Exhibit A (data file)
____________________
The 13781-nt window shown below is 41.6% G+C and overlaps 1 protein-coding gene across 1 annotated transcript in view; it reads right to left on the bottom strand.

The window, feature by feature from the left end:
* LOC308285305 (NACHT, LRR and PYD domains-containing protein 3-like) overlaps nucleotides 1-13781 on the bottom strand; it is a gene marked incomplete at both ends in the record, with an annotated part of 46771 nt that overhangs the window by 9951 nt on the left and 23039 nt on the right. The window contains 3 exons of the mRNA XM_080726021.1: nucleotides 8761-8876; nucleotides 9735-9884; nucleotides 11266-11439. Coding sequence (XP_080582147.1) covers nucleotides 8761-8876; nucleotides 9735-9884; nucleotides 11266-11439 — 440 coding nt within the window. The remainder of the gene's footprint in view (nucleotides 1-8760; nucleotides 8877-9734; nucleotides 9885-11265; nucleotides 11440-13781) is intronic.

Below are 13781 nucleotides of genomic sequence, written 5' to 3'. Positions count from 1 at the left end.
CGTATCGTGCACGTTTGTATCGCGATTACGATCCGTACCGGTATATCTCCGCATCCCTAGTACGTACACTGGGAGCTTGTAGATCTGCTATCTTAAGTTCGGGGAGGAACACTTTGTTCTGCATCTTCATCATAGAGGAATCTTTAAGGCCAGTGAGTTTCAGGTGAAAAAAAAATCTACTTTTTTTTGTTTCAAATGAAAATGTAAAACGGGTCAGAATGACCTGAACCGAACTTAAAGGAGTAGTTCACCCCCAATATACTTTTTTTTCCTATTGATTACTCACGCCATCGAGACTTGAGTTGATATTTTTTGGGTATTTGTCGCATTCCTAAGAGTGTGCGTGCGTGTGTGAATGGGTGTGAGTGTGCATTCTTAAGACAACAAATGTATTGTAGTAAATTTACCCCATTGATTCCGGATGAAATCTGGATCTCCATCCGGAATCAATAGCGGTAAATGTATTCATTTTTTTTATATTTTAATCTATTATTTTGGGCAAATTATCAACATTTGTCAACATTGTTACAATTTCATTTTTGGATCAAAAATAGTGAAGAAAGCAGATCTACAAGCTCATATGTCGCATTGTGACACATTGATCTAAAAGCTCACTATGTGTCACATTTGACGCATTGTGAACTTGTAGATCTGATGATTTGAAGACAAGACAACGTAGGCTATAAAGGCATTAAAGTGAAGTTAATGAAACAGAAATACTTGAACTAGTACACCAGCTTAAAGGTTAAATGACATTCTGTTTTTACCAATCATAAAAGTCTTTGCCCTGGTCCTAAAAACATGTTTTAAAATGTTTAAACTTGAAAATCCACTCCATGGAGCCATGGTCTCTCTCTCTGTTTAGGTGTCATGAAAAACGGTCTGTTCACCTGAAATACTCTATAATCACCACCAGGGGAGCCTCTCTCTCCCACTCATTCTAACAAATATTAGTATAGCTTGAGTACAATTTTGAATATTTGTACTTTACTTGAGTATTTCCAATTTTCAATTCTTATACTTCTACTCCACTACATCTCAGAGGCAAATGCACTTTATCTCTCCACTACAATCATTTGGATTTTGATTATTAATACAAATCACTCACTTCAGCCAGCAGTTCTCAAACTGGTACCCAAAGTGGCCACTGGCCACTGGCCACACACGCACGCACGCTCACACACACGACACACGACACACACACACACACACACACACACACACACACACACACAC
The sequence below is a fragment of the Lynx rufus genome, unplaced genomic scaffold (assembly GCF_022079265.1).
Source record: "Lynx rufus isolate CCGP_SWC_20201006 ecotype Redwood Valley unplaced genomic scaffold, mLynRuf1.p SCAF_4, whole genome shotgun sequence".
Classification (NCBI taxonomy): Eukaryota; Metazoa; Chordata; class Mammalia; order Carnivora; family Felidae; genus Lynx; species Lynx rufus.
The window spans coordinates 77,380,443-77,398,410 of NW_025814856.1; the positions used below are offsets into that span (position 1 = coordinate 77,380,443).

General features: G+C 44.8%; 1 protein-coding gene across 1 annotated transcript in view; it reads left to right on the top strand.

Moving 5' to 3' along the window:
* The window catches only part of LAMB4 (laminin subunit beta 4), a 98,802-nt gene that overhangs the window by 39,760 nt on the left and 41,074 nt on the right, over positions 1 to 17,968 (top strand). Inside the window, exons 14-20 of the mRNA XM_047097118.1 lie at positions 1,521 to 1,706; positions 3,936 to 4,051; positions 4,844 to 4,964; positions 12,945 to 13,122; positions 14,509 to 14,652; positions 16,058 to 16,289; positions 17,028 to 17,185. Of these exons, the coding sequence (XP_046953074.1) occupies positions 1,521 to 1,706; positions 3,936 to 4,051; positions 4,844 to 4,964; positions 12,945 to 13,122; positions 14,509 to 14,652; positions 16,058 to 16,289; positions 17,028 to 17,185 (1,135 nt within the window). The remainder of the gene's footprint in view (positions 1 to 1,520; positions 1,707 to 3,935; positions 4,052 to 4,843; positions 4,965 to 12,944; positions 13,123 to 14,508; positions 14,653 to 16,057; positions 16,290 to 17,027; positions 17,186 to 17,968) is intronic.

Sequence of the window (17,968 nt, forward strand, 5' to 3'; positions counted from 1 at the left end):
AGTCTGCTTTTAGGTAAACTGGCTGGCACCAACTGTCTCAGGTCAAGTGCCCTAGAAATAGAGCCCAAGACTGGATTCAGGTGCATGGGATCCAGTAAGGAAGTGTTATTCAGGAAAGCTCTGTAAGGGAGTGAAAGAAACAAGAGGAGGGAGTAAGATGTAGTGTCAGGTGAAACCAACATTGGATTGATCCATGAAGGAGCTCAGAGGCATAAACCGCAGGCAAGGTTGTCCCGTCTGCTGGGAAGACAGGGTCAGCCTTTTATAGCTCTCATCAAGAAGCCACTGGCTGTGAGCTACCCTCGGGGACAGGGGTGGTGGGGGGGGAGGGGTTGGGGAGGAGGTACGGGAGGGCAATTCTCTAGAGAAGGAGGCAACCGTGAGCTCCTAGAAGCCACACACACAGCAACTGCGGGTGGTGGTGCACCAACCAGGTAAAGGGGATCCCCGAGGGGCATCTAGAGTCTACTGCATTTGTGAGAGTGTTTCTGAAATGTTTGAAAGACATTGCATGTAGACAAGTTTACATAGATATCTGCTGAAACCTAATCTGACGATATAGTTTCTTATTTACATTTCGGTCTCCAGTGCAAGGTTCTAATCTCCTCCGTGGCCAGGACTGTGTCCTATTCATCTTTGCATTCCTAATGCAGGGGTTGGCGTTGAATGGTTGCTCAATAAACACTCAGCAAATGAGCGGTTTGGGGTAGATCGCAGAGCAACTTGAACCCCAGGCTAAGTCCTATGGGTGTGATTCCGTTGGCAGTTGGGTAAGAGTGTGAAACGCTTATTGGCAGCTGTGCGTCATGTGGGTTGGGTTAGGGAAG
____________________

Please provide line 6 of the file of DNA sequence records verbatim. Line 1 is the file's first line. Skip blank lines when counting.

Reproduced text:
The sequence below is a fragment of the Lynx rufus genome, unplaced genomic scaffold (assembly GCF_022079265.1).